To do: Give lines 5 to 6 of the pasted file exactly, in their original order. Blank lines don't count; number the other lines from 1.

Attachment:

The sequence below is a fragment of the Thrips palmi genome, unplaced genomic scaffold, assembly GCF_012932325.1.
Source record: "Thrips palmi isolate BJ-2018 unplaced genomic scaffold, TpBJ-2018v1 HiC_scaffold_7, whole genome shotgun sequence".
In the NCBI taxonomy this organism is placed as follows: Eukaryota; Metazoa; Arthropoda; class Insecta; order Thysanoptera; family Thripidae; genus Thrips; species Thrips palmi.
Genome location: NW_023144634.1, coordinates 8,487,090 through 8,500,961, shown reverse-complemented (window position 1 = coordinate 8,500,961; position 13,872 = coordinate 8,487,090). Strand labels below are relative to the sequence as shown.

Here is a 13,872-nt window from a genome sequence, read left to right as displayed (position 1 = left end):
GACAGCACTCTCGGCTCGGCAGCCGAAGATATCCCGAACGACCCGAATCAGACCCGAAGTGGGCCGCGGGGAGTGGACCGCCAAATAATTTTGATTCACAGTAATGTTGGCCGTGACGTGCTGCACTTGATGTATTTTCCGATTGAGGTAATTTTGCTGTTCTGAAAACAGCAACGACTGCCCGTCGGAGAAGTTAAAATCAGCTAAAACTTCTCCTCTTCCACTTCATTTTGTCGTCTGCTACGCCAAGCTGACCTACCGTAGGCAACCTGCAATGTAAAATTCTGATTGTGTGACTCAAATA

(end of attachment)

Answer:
Here is a 13,872-nt window from a genome sequence, read left to right as displayed (position 1 = left end):
GACAGCACTCTCGGCTCGGCAGCCGAAGATATCCCGAACGACCCGAATCAGACCCGAAGTGGGCCGCGGGGAGTGGACCGCCAAATAATTTTGATTCACAGTAATGTTGGCCGTGACGTGCTGCACTTGATGTATTTTCCGATTGAGGTAATTTTGCTGTTCTGAAAACAGCAACGACTGCCCGTCGGAGAAGTTAAAATCAGCTAAAACTTCTCCTCTTCCACTTCATTTTGTCGTCTGCTACGCCAAGCTGACCTACCGTAGGCAACCTGCAATGTAAAATTCTGATTGTGTGACTCAAATA